Weaks vs. Roadway Express, Inc
United States Court of Appeals Tenth Circuit
UNITED STATES COURT OF APPEALS FOR THE TENTH CIRCUIT
December 11, 2007
Elisabeth A. Shumaker Clerk of Court
CLIFFORD M. WEAKS, Plaintiff-Appellant, and MAURICE A. CARTER, Plaintiff, v. ROADWAY EXPRESS, INC., a Delaware corporation, Defendant-Appellee. No. 05-1426 (D.C. No. 02-CV-1271-WDM-CBS) (D. Colo.)
ORDER AND JUDGMENT *
Before HENRY, ANDERSON, and HOLMES, Circuit Judges.
Clifford M. Weaks, a former employee of Roadway Express, Inc. ("Roadway"), appeals the district court's decision to grant Roadway's renewed motion for judgment as a matter of law, or, in the alternative, a new trial on Mr.
This order and judgment is not binding precedent, except under the doctrines of law of the case, res judicata, and collateral estoppel. It may be cited, however, for its persuasive value consistent with Fed. R. App. P. 32.1 and 10th Cir. R. 32.1.
Weaks's 42 U.S.C. § 1981 retaliation claim. Exercising jurisdiction under 28 U.S.C. § 1291, we affirm. I. BACKGROUND Mr. Weaks, an African-American, worked at Roadway's Denver distribution center on the dock, loading and unloading trucks, from 1994 until Roadway terminated his employment in September 2001. Mr. Weaks claims he was "at war" with Roadway from the day he started. See Aplt. Opening Br. at 34. During his employment, he protested numerous incidents of allegedly racist conduct at Roadway. He contends that as a result of his protests, Roadway management "hyper-scrutin[ized]" his performance and retaliated against him in various ways, including requiring him to take his breaks separately from other workers, not allowing him to engage in conduct that other employees engaged in freely, and issuing numerous unwarranted notices of intent to discipline to him. See id. at 14. Mr. Weaks belonged to the Teamsters Local Union No. 17. Under Roadway's collective bargaining agreement ("CBA") with the union, in most instances before suspending or firing an employee, Roadway was required to mail a notice of intent to discipline to both the employee and the union. As a matter of practice, Roadway also gave the union stewards a copy of the notice. To avoid the proposed discipline, either the union or the employee had to file a grievance within ten days. If a grievance was filed, Roadway and the union tried to resolve
the situation at a meeting of local management and union representatives. If that meeting did not result in a resolution, the matter was referred to a regional management-union grievance panel. Although the union automatically filed grievances regarding warning letters, union members were responsible for filing grievances regarding letters of intent to discharge within the ten-day period. Mr. Weaks acknowledged that he was ultimately responsible for filing such a grievance. On August 21, 2001, Mr. Weaks did not report to work. Assistant Terminal Manager Clyde Riggins reviewed Mr. Weaks's record for the previous nine months, 1 and decided to terminate his employment for excessive absenteeism. On August 28, Mr. Riggins issued a notice of intent to discharge Mr. Weaks. Neither the union nor Mr. Weaks filed a grievance opposing the notice of intent to discharge within ten days. Roadway terminated Mr. Weaks's employment on September 19, 2001, and the regional grievance panel upheld the termination. Mr. Weaks then brought suit for employment discrimination and retaliation in violation of 42 U.S.C. § 1981 and Title VII of the Civil Rights Act of 1964, as well as additional state-law claims. The court disposed of the majority of his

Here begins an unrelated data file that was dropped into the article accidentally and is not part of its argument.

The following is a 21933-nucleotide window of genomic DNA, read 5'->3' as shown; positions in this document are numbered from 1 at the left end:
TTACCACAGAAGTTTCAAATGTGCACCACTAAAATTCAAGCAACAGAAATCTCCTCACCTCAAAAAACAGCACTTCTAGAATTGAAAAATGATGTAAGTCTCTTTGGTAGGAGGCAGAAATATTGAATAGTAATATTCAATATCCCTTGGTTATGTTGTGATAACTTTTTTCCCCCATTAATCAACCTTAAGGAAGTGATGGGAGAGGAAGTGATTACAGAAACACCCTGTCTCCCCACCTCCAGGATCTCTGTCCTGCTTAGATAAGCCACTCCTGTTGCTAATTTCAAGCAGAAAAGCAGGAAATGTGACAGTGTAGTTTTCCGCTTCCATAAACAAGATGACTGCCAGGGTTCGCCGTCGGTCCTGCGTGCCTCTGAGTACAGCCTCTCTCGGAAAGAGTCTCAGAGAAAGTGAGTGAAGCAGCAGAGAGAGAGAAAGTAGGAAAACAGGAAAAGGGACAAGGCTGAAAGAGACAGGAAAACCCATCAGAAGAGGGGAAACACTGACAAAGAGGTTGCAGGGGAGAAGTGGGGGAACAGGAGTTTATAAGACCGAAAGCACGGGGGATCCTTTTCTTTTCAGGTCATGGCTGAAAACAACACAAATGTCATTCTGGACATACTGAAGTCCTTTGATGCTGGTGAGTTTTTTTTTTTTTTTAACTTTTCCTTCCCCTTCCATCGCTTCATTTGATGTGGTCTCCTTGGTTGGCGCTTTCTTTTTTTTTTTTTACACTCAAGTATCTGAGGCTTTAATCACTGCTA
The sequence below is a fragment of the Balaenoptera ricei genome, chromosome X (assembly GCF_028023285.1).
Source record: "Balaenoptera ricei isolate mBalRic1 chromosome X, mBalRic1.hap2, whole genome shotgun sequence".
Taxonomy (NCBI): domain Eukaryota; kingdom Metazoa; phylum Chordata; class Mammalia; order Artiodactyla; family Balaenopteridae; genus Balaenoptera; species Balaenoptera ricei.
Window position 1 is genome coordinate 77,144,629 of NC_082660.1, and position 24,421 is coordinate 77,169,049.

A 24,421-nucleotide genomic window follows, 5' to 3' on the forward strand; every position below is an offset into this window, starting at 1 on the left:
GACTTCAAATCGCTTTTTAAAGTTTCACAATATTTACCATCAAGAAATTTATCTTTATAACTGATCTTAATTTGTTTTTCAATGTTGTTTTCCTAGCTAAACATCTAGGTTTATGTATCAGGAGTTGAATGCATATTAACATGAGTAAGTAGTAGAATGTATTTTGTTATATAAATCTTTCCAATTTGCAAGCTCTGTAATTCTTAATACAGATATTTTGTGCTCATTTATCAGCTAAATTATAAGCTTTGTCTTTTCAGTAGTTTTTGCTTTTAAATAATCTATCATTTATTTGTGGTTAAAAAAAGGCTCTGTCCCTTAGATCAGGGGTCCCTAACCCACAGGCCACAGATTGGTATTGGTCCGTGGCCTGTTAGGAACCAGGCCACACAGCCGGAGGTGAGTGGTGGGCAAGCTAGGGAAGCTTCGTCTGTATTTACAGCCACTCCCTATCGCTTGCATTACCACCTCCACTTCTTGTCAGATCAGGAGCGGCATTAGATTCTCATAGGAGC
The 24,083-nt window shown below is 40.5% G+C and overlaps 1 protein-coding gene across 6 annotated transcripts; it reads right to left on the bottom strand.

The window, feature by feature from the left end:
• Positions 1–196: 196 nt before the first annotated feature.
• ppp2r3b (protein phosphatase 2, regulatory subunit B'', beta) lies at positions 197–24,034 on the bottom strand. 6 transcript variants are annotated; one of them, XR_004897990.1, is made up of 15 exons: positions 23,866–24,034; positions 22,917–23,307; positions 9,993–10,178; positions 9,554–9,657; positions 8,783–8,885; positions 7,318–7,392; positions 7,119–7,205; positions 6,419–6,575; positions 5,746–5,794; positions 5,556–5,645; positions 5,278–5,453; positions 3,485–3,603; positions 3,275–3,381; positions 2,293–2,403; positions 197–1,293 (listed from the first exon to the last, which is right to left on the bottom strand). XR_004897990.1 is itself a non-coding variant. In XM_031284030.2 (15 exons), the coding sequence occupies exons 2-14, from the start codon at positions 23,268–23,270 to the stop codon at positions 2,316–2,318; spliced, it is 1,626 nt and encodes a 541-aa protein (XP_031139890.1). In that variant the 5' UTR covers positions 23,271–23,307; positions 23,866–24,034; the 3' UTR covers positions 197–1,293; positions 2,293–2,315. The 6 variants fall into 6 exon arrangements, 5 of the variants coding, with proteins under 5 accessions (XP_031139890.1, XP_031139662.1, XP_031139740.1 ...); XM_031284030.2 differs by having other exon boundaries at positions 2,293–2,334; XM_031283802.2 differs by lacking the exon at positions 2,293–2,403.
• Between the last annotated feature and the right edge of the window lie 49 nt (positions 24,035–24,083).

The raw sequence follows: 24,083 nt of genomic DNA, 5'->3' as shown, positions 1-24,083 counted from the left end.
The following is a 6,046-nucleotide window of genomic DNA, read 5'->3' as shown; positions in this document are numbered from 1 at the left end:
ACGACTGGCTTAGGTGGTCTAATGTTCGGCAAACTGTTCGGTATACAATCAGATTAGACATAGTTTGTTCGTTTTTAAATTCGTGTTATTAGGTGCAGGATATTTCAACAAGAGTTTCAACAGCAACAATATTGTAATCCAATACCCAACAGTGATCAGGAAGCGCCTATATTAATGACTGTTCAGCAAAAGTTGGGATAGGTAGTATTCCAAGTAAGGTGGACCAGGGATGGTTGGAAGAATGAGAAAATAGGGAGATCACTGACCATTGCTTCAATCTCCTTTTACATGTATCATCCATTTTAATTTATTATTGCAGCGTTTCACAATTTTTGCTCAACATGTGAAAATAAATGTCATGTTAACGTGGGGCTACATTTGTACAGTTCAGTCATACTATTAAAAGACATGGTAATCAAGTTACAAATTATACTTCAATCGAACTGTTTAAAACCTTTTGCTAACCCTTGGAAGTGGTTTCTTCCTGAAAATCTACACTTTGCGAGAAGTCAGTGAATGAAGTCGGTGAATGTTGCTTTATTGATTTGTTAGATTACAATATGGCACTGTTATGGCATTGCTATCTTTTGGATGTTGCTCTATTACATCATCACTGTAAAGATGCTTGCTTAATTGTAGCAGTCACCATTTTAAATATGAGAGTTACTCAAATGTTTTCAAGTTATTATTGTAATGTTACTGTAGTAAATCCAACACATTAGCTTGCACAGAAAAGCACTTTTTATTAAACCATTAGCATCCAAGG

The CBA did not permit Roadway to hold employees responsible for alleged wrongful or deficient conduct that extended backward more than nine months. See, e.g., Aplt. App. at 991 (Mr. Riggins stating: Due to the CBA, "you have discipline dropping off as the rolling nine month goes. And in this case you can use all of his absenteeism in that nine-month window to apply towards whatever discipline you are trying to get, to achieve.").
claims prior to trial, but the § 1981 retaliation claim was tried before a jury. The parties stipulated that the termination of Mr. Weaks's employment was the only act of retaliation for which Mr. Weaks sought damages. The jury found for Mr. Weaks and assessed compensatory damages in the amount of $100,000 and punitive damages in the amount of $200,000. At the conclusion of Mr. Weaks's case and again at the end of the trial, Roadway moved for judgment as a matter of law under Rule 50 of the Federal Rules of Civil Procedure. The district court granted Roadway's renewed motion on the ground that Mr. Weaks had not proven the causation element of his prima facie case. It further held that Mr. Weaks did not offer sufficient evidence of pretext, because Roadway's asserted reason for terminating his employment (absenteeism) was essentially undisputed. In the alternative, the district court granted Roadway a new trial. Mr. Weaks appeals. II. DISCUSSION Standard of Review We review a judgment as a matter of law de novo. Greene v. Safeway Stores, Inc., 98 F.3d 554, 557 (10th Cir. 1996). We . . . apply the same legal standard as the district court and construe the evidence and inferences in the light most favorable to the nonmoving party without weighing the evidence, passing on the credibility of witnesses, or substituting our judgment for that of the jury. Judgment as a matter of law is appropriate only where the evidence and all inferences to be drawn therefrom are so clear that reasonable